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Tuesday, 2 April, 2002, 11:57 GMT 12:57 UK
Ceremonial rather than state funeral
George VI funeral
The procession on Friday will be reminiscent of 1952
The Queen Mother would have been the first to insist her funeral should in all ways adhere to Royal protocol.

There would have been no question in her mind that her passing should be marked by a ceremonial funeral rather than a state one.

The distinction is a subtle one.

State funerals are reserved for monarchs and although the Queen Mother was queen, it was her husband George VI who held the throne.

Churchill's funeral
Winston Churchill's was the last state funeral

There have been exceptions over the years.

In 1965, Winston Churchill was afforded a state funeral to honour his life as a great war leader.

His body travelled on a gun carriage from Waterloo Station to St Paul's Cathedral where it was borne up the steps by officers from the Grenadier Guards.

A precedent had been set in 1852, with the lavish state funeral of the Duke of Wellington.

Pomp and ceremony

These apart, the term "state funeral" has been reserved for reigning kings and queens.

Most of us watching, though, will notice little difference between the state and ceremonial event.

Buckingham Palace says the only visible departure is that Her Majesty's coffin will be carried by sailors rather than drawn by horses on the day of the actual funeral.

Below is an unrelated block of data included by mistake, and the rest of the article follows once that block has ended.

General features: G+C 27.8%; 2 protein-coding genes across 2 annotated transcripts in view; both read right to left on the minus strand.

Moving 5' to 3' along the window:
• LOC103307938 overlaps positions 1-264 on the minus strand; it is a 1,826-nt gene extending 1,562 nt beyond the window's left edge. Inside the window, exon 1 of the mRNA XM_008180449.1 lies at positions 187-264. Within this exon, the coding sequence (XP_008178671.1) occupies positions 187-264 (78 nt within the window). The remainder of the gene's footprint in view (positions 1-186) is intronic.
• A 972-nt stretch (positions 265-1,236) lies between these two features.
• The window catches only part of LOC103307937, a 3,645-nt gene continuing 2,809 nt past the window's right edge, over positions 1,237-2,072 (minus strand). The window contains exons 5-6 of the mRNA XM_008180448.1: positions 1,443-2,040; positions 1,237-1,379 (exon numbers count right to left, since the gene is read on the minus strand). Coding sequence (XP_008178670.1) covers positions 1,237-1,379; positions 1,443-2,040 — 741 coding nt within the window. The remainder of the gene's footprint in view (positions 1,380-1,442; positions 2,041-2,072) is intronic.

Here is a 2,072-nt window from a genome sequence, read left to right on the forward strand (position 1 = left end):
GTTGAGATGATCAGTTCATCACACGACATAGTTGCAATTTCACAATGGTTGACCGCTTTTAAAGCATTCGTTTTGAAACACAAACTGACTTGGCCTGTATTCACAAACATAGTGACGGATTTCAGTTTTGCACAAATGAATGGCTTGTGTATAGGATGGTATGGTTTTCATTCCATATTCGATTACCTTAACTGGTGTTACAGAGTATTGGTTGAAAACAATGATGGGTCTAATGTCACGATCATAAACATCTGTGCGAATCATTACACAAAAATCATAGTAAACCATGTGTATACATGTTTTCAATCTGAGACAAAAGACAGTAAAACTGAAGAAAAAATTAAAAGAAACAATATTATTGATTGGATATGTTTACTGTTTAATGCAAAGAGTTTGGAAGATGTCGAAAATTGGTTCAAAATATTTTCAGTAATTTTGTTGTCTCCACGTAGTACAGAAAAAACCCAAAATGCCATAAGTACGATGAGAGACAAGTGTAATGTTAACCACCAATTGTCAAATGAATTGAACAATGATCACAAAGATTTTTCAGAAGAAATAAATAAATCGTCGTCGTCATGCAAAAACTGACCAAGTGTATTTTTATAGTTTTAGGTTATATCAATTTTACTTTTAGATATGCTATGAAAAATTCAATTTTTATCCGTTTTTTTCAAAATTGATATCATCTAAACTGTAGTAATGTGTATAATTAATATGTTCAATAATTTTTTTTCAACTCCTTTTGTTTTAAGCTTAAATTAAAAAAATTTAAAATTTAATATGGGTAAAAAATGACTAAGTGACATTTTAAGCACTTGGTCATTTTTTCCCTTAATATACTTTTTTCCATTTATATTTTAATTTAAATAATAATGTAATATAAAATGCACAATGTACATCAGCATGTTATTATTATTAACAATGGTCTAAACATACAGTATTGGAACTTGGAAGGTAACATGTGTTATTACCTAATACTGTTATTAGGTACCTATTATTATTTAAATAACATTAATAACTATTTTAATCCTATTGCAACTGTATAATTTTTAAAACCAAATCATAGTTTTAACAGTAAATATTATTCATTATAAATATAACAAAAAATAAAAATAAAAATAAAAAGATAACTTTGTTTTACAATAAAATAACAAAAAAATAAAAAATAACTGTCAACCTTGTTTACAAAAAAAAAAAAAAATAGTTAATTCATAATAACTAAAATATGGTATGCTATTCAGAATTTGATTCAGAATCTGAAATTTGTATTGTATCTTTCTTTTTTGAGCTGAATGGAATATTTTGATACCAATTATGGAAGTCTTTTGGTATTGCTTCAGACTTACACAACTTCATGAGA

Other than that, it will be a spectacle of pomp and ceremony not seen since George VI's in 1952.

George V lying in state
The Queen Mother will lie in state like her husband

On that day, thousands of mourners lined the streets as the coffin made its last journey from London to Windsor.

During the preceding days, 70,000 a day had solemnly filed past the king's coffin in Westminster Hall.

From Friday, the Queen Mother's coffin will be lying in state in exactly the same way with access to the public.

And like the scenes in 1952 and 1965, Friday's procession will involve thousands of state leaders and members of the armed forces, to reflect the Queen Mother's public role.

Even Princess Diana's funeral, which was relayed by loud speaker to thousands of members of the public outside, was on a much smaller scale.

Break with tradition

There will be one break with the tradition, however.

The Princess Royal will join her brothers and other male members of the royal family, including Princes William and Harry, to walk behind her grandmother's coffin on Friday on the procession from St James's Palace to Westminster Hall.

Traditionally, female relatives would await the coffin at the church for the service.

It is likely, however, that Princess Anne asked her grandmother for her approval when the details for her funeral were being laid out in recent years.

And as with everything to do with this, her final journey, the Queen Mother would have been intrinsically involved in the decision making every step of the way.


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